South Korea's economic activity stayed on a recovery trend in January and February on rising exports and consumption, the central bank said Wednesday.
Asia's fourth-largest economy has been on a modest recovery track since the fourth quarter of 2012, and the upward momentum is seen as being extended, the Bank of Korea said in its "BOK Golden Book" report.
The BOK released the Korean version of the U.S. Federal Reserve's Beige Book for the first time in late August, which monitors economic activities in seven regional areas.
The report said overseas shipments continued to improve, led by tech products, although many exporters are concerned about the weakening growth momentum in emerging markets and the yen's weakness.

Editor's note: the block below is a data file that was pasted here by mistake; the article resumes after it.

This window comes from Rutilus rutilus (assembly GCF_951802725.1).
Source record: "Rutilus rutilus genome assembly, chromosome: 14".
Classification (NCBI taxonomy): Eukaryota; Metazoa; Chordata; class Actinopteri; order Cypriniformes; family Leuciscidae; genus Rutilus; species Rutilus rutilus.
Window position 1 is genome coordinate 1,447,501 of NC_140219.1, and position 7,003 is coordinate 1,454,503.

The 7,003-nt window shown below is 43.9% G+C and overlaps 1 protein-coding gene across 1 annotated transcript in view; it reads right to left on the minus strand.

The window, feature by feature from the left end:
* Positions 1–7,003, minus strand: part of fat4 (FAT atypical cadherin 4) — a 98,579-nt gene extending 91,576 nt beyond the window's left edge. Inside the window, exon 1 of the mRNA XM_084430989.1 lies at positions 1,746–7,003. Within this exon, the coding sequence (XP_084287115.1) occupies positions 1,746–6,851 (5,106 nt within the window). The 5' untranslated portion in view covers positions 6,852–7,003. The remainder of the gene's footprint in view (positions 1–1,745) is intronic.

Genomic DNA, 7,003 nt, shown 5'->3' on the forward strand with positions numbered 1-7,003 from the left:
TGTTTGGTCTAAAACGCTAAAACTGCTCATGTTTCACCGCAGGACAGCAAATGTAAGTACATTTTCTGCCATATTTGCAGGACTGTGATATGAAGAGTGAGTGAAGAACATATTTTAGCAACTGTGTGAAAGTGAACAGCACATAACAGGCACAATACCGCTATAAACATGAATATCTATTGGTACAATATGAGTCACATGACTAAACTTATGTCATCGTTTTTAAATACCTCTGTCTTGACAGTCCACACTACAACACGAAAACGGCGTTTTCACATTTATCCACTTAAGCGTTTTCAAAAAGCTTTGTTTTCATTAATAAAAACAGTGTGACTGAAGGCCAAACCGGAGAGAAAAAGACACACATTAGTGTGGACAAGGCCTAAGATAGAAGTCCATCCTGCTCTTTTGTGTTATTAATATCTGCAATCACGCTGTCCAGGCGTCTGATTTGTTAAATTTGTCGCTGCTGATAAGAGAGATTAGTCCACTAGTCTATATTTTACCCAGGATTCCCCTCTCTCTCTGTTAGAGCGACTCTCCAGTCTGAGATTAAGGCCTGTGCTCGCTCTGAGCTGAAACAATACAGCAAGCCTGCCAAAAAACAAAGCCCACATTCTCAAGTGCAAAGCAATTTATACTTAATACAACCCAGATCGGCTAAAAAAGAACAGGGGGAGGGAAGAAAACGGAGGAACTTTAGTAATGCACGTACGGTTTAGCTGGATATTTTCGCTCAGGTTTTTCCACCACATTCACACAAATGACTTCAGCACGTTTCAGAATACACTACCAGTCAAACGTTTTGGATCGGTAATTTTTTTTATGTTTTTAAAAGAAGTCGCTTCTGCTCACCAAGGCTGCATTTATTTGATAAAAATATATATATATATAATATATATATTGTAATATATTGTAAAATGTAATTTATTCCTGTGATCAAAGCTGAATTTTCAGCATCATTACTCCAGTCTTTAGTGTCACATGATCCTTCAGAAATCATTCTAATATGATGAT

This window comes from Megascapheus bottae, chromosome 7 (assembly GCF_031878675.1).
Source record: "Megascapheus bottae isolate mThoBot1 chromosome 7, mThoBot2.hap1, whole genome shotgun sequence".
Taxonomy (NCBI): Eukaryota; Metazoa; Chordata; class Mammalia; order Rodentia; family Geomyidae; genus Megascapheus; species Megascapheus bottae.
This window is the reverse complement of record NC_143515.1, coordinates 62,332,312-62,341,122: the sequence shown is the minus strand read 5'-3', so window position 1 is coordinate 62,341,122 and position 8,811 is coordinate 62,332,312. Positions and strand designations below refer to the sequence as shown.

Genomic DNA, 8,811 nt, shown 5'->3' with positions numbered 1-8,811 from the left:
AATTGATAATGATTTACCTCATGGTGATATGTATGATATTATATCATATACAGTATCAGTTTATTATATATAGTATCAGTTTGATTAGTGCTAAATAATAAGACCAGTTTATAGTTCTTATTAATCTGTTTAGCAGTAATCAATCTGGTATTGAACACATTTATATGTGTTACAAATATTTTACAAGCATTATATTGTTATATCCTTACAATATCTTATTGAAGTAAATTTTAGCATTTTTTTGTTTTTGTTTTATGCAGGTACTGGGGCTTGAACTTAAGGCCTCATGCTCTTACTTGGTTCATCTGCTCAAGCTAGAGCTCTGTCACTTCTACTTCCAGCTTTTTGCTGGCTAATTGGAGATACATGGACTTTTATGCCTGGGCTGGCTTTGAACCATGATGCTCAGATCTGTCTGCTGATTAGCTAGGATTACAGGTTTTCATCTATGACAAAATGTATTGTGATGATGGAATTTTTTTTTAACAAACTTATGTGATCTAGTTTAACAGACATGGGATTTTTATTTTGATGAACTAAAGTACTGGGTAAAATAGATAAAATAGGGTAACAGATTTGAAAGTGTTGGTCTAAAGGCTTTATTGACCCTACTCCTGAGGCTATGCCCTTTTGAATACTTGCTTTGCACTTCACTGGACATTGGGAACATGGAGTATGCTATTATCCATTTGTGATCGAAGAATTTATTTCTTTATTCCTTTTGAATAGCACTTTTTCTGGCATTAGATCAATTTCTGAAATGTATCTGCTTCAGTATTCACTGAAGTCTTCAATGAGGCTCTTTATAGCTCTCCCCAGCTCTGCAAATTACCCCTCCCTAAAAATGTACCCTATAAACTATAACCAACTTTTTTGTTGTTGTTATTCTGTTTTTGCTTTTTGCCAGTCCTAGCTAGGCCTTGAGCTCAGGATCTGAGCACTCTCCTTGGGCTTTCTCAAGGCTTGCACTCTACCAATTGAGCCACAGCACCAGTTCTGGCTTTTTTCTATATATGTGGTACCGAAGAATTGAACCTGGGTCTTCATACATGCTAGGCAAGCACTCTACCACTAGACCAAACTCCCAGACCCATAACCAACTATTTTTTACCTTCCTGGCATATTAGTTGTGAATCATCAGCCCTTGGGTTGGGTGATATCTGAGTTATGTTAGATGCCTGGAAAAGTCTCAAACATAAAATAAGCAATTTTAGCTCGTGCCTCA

Facility investment remained almost unchanged from three months earlier as tech companies refrained from making large investment, it added.
The BOK said local companies have not felt visible impact from the Fed's tapering of quantitative easing, but noted that as the Fed started scaling back its bond purchase, a considerable number of local companies expressed concerns about emerging market jitters, raw material prices and currency volatility.
On the yen's weakness, the report said its impact on Seoul's exports are seen as marginal as non-price competitiveness of local products increased despite stiff competition in overseas markets.
The central bank earlier said that the Korean economy is likely to grow 3.8 percent in 2014 after a 2.8 percent increase last year.
In the fourth quarter, Korea's economy grew 0.9 percent on-quarter, slowing from a 1.1 percent on-quarter gain in the third quarter, according to the BOK. (Yonhap News)